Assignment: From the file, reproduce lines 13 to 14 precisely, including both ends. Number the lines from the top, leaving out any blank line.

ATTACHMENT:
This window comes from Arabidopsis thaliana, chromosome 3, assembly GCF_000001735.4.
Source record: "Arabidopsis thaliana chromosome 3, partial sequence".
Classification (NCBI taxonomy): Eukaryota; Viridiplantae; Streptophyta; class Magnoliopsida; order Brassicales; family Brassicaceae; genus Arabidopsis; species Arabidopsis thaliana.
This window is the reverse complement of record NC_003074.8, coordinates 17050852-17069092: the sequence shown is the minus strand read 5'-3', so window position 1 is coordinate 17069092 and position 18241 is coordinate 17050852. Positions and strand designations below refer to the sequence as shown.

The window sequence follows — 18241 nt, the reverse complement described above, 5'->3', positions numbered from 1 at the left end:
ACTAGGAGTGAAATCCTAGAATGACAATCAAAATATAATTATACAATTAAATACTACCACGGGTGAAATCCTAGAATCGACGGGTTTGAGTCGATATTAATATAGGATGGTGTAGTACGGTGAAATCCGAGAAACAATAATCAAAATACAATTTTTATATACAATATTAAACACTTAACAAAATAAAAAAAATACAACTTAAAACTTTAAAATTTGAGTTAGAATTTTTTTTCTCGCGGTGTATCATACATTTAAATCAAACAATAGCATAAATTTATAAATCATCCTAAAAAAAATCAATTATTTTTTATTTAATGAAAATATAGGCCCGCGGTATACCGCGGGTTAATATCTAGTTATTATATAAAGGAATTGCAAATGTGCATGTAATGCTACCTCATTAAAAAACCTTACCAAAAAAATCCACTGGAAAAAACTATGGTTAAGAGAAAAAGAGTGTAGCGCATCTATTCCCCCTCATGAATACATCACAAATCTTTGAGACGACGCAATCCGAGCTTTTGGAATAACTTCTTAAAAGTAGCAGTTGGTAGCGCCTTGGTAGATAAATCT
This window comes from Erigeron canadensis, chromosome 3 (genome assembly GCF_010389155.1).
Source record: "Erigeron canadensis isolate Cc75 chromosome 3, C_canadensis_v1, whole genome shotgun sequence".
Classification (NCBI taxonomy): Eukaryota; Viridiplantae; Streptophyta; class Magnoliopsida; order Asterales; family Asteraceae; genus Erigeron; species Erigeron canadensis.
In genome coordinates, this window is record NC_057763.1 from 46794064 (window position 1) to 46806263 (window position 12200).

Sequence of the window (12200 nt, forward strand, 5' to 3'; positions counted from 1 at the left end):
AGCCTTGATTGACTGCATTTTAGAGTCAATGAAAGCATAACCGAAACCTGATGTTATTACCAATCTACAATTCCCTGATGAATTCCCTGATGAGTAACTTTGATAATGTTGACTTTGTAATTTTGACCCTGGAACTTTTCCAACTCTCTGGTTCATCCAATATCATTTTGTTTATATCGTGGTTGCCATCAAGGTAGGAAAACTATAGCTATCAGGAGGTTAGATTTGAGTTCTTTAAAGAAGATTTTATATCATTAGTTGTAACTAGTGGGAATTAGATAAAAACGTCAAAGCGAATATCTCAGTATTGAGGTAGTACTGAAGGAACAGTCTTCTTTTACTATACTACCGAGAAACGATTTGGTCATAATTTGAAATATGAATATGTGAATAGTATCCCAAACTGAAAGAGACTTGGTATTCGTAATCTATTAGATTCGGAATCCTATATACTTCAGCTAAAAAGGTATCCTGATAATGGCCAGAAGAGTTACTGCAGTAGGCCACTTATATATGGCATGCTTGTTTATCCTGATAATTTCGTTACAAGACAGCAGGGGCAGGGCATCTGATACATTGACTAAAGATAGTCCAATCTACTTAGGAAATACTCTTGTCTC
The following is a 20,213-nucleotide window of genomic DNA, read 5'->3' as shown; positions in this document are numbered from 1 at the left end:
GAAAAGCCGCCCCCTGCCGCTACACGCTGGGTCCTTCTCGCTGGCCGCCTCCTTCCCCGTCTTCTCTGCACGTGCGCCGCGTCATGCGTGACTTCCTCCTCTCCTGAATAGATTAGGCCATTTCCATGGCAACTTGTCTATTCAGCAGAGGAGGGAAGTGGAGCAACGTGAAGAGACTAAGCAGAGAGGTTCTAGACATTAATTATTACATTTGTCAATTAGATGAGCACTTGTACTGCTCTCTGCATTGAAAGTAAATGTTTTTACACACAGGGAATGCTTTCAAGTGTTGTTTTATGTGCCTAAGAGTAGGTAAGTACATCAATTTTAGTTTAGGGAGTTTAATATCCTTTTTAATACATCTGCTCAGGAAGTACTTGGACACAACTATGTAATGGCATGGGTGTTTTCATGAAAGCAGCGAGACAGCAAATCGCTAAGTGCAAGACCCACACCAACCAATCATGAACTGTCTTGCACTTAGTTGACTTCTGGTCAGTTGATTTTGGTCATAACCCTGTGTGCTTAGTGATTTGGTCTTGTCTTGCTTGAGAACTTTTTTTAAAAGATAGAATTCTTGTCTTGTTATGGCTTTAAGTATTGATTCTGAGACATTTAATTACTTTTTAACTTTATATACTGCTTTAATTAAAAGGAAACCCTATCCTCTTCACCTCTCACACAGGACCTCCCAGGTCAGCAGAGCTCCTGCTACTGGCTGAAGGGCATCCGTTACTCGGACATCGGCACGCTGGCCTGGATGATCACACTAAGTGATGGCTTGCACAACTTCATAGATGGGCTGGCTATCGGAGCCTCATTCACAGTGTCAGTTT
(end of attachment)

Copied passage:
The following is a 20,213-nucleotide window of genomic DNA, read 5'->3' as shown; positions in this document are numbered from 1 at the left end:
GAAAAGCCGCCCCCTGCCGCTACACGCTGGGTCCTTCTCGCTGGCCGCCTCCTTCCCCGTCTTCTCTGCACGTGCGCCGCGTCATGCGTGACTTCCTCCTCTCCTGAATAGATTAGGCCATTTCCATGGCAACTTGTCTATTCAGCAGAGGAGGGAAGTGGAGCAACGTGAAGAGACTAAGCAGAGAGGTTCTAGACATTAATTATTACATTTGTCAATTAGATGAGCACTTGTACTGCTCTCTGCATTGAAAGTAAATGTTTTTACACACAGGGAATGCTTTCAAGTGTTGTTTTATGTGCCTAAGAGTAGGTAAGTACATCAATTTTAGTTTAGGGAGTTTAATATCCTTTTTAATACATCTGCTCAGGAAGTACTTGGACACAACTATGTAATGGCATGGGTGTTTTCATGAAAGCAGCGAGACAGCAAATCGCTAAGTGCAAGACCCACACCAACCAATCATGAACTGTCTTGCACTTAGTTGACTTCTGGTCAGTTGATTTTGGTCATAACCCTGTGTGCTTAGTGATTTGGTCTTGTCTTGCTTGAGAACTTTTTTTAAAAGATAGAATTCTTGTCTTGTTATGGCTTTAAGTATTGATTCTGAGACATTTAATTACTTTTTAACTTTATATACTGCTTTAATTAAAAGGAAACCCTATCCTCTTCACCTCTCACACAGGACCTCCCAGGTCAGCAGAGCTCCTGCTACTGGCTGAAGGGCATCCGTTACTCGGACATCGGCACGCTGGCCTGGATGATCACACTAAGTGATGGCTTGCACAACTTCATAGATGGGCTGGCTATCGGAGCCTCATTCACAGTGTCAGTTT